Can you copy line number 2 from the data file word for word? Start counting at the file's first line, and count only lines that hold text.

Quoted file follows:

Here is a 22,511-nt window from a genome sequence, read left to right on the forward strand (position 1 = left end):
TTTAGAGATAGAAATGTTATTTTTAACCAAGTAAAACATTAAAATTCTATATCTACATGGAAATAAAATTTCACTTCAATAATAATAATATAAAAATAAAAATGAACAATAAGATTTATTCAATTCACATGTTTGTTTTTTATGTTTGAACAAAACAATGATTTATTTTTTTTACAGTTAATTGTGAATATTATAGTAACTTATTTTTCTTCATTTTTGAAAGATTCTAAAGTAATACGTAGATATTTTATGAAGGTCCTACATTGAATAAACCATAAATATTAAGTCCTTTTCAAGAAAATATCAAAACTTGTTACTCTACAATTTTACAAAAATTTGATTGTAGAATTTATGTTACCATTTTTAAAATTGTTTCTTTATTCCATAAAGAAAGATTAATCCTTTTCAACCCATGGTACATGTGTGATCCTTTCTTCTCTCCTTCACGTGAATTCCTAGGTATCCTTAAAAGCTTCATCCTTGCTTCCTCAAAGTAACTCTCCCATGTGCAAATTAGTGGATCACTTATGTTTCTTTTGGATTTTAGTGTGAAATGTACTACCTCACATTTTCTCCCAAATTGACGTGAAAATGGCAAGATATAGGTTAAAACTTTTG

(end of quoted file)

TTTAGAGATAGAAATGTTATTTTTAACCAAGTAAAACATTAAAATTCTATATCTACATGGAAATAAAATTTCACTTCAATAATAATAATATAAAAATAAAAATGAACAATAAGATTTATTCAATTCACATGTTTGTTTTTTATGTTTGAACAAAACAATGATTTATTTTTTTTACAGTTAATTGTGAATATTATAGTAACTTATTTTTCTTCATTTTTGAAAGATTCTAAAGTAATACGTAGATATTTTATGAAGGTCCTACATTGAATAAACCATAAATATTAAGTCCTTTTCAAGAAAATATCAAAACTTGTTACTCTACAATTTTACAAAAATTTGATTGTAGAATTTATGTTACCATTTTTAAAATTGTTTCTTTATTCCATAAAGAAAGATTAATCCTTTTCAACCCATGGTACATGTGTGATCCTTTCTTCTCTCCTTCACGTGAATTCCTAGGTATCCTTAAAAGCTTCATCCTTGCTTCCTCAAAGTAACTCTCCCATGTGCAAATTAGTGGATCACTTATGTTTCTTTTGGATTTTAGTGTGAAATGTACTACCTCACATTTTCTCCCAAATTGACGTGAAAATGGCAAGATATAGGTTAAAACTTTTG